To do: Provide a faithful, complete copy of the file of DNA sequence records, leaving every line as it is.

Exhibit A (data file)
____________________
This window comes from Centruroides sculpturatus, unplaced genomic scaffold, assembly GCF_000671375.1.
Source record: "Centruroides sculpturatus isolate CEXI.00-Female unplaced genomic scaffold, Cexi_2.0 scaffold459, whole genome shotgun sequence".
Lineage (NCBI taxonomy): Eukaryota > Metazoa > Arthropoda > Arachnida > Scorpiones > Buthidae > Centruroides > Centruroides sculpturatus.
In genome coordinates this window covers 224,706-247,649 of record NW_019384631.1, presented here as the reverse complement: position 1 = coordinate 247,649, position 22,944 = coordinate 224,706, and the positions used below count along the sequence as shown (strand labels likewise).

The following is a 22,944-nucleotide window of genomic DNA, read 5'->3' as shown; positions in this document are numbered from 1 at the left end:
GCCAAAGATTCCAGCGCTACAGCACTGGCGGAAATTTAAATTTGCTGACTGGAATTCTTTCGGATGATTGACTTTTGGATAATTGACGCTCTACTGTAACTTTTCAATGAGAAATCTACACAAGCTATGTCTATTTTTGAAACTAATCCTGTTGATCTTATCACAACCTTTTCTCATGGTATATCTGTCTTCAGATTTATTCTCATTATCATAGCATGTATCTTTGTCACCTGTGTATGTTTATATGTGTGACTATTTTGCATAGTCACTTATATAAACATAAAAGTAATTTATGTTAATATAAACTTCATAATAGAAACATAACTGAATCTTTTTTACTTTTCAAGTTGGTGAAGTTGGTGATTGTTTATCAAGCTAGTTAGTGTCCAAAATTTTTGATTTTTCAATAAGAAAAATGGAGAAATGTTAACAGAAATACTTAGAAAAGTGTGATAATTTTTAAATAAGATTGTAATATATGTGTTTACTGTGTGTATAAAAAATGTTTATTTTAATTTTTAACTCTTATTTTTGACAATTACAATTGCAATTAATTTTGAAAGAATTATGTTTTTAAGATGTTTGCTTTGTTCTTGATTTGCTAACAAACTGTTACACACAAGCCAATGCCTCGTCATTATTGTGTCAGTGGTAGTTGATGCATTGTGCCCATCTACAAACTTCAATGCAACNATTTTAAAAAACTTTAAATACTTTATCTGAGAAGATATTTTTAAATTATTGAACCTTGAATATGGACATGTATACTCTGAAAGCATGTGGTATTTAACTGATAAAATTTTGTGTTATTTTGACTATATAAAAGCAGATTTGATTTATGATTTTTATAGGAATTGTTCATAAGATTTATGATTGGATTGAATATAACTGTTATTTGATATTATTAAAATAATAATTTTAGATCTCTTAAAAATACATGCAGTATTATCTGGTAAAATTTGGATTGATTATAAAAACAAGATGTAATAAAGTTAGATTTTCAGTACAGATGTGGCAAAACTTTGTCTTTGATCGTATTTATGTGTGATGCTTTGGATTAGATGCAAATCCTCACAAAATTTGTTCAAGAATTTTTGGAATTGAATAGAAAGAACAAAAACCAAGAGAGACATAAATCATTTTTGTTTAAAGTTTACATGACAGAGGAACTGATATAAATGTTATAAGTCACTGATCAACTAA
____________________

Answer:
This window comes from Centruroides sculpturatus, unplaced genomic scaffold, assembly GCF_000671375.1.
Source record: "Centruroides sculpturatus isolate CEXI.00-Female unplaced genomic scaffold, Cexi_2.0 scaffold459, whole genome shotgun sequence".
Lineage (NCBI taxonomy): Eukaryota > Metazoa > Arthropoda > Arachnida > Scorpiones > Buthidae > Centruroides > Centruroides sculpturatus.
In genome coordinates this window covers 224,706-247,649 of record NW_019384631.1, presented here as the reverse complement: position 1 = coordinate 247,649, position 22,944 = coordinate 224,706, and the positions used below count along the sequence as shown (strand labels likewise).

The following is a 22,944-nucleotide window of genomic DNA, read 5'->3' as shown; positions in this document are numbered from 1 at the left end:
GCCAAAGATTCCAGCGCTACAGCACTGGCGGAAATTTAAATTTGCTGACTGGAATTCTTTCGGATGATTGACTTTTGGATAATTGACGCTCTACTGTAACTTTTCAATGAGAAATCTACACAAGCTATGTCTATTTTTGAAACTAATCCTGTTGATCTTATCACAACCTTTTCTCATGGTATATCTGTCTTCAGATTTATTCTCATTATCATAGCATGTATCTTTGTCACCTGTGTATGTTTATATGTGTGACTATTTTGCATAGTCACTTATATAAACATAAAAGTAATTTATGTTAATATAAACTTCATAATAGAAACATAACTGAATCTTTTTTACTTTTCAAGTTGGTGAAGTTGGTGATTGTTTATCAAGCTAGTTAGTGTCCAAAATTTTTGATTTTTCAATAAGAAAAATGGAGAAATGTTAACAGAAATACTTAGAAAAGTGTGATAATTTTTAAATAAGATTGTAATATATGTGTTTACTGTGTGTATAAAAAATGTTTATTTTAATTTTTAACTCTTATTTTTGACAATTACAATTGCAATTAATTTTGAAAGAATTATGTTTTTAAGATGTTTGCTTTGTTCTTGATTTGCTAACAAACTGTTACACACAAGCCAATGCCTCGTCATTATTGTGTCAGTGGTAGTTGATGCATTGTGCCCATCTACAAACTTCAATGCAACNATTTTAAAAAACTTTAAATACTTTATCTGAGAAGATATTTTTAAATTATTGAACCTTGAATATGGACATGTATACTCTGAAAGCATGTGGTATTTAACTGATAAAATTTTGTGTTATTTTGACTATATAAAAGCAGATTTGATTTATGATTTTTATAGGAATTGTTCATAAGATTTATGATTGGATTGAATATAACTGTTATTTGATATTATTAAAATAATAATTTTAGATCTCTTAAAAATACATGCAGTATTATCTGGTAAAATTTGGATTGATTATAAAAACAAGATGTAATAAAGTTAGATTTTCAGTACAGATGTGGCAAAACTTTGTCTTTGATCGTATTTATGTGTGATGCTTTGGATTAGATGCAAATCCTCACAAAATTTGTTCAAGAATTTTTGGAATTGAATAGAAAGAACAAAAACCAAGAGAGACATAAATCATTTTTGTTTAAAGTTTACATGACAGAGGAACTGATATAAATGTTATAAGTCACTGATCAACTAA